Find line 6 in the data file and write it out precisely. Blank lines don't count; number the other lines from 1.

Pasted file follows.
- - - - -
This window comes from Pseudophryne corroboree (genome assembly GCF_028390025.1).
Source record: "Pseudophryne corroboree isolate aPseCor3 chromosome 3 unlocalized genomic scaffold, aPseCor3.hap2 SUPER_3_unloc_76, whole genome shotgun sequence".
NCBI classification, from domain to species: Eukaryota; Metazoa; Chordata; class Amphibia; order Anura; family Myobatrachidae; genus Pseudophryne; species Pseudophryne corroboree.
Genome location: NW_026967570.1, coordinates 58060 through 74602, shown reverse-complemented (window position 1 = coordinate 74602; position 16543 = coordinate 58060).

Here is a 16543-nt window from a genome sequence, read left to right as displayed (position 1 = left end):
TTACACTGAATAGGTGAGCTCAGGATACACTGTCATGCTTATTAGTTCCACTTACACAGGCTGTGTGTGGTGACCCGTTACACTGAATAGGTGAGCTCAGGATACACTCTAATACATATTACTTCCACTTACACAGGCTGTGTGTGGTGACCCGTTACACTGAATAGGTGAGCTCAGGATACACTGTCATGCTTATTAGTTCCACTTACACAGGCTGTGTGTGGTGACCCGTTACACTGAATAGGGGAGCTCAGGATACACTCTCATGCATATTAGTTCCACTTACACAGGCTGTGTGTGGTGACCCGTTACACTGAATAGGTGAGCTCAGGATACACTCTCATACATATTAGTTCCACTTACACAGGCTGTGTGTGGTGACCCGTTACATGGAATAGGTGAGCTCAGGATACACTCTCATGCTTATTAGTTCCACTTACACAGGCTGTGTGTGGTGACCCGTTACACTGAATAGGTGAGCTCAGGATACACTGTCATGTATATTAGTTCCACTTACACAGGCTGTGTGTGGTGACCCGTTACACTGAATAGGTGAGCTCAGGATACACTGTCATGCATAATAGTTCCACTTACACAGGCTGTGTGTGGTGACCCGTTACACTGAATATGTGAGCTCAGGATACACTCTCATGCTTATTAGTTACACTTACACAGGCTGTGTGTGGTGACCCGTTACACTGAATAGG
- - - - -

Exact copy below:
TTACACTGAATAGGTGAGCTCAGGATACACTGTCATGCTTATTAGTTCCACTTACACAGGCTGTGTGTGGTGACCCGTTACACTGAATAGGTGAGCTCAGGATACACTCTAATACATATTACTTCCACTTACACAGGCTGTGTGTGGTGACCCGTTACACTGAATAGGTGAGCTCAGGATACACTGTCATGCTTATTAGTTCCACTTACACAGGCTGTGTGTGGTGACCCGTTACACTGAATAGGGGAGCTCAGGATACACTCTCATGCATATTAGTTCCACTTACACAGGCTGTGTGTGGTGACCCGTTACACTGAATAGGTGAGCTCAGGATACACTCTCATACATATTAGTTCCACTTACACAGGCTGTGTGTGGTGACCCGTTACATGGAATAGGTGAGCTCAGGATACACTCTCATGCTTATTAGTTCCACTTACACAGGCTGTGTGTGGTGACCCGTTACACTGAATAGGTGAGCTCAGGATACACTGTCATGTATATTAGTTCCACTTACACAGGCTGTGTGTGGTGACCCGTTACACTGAATAGGTGAGCTCAGGATACACTGTCATGCATAATAGTTCCACTTACACAGGCTGTGTGTGGTGACCCGTTACACTGAATATGTGAGCTCAGGATACACTCTCATGCTTATTAGTTACACTTACACAGGCTGTGTGTGGTGACCCGTTACACTGAATAGG